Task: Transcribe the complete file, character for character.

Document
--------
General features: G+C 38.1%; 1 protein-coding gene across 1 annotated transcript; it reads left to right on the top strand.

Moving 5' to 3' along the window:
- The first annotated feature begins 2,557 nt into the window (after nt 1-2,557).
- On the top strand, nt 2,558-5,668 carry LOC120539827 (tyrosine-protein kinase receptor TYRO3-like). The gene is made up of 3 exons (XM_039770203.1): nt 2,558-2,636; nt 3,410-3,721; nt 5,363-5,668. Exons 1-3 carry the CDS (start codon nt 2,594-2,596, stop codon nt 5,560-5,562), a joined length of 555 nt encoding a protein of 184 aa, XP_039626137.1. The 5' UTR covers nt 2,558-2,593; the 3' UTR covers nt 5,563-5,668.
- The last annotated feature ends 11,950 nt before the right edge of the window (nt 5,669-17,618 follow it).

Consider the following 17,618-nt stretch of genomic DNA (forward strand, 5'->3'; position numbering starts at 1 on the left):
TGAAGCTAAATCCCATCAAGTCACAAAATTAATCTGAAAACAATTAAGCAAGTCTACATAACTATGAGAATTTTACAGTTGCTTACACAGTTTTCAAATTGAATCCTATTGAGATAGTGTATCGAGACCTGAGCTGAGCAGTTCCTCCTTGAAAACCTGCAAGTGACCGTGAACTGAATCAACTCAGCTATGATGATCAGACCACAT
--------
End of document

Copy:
General features: G+C 38.1%; 1 protein-coding gene across 1 annotated transcript; it reads left to right on the top strand.

Moving 5' to 3' along the window:
- The first annotated feature begins 2,557 nt into the window (after nt 1-2,557).
- On the top strand, nt 2,558-5,668 carry LOC120539827 (tyrosine-protein kinase receptor TYRO3-like). The gene is made up of 3 exons (XM_039770203.1): nt 2,558-2,636; nt 3,410-3,721; nt 5,363-5,668. Exons 1-3 carry the CDS (start codon nt 2,594-2,596, stop codon nt 5,560-5,562), a joined length of 555 nt encoding a protein of 184 aa, XP_039626137.1. The 5' UTR covers nt 2,558-2,593; the 3' UTR covers nt 5,563-5,668.
- The last annotated feature ends 11,950 nt before the right edge of the window (nt 5,669-17,618 follow it).

Consider the following 17,618-nt stretch of genomic DNA (forward strand, 5'->3'; position numbering starts at 1 on the left):
TGAAGCTAAATCCCATCAAGTCACAAAATTAATCTGAAAACAATTAAGCAAGTCTACATAACTATGAGAATTTTACAGTTGCTTACACAGTTTTCAAATTGAATCCTATTGAGATAGTGTATCGAGACCTGAGCTGAGCAGTTCCTCCTTGAAAACCTGCAAGTGACCGTGAACTGAATCAACTCAGCTATGATGATCAGACCACAT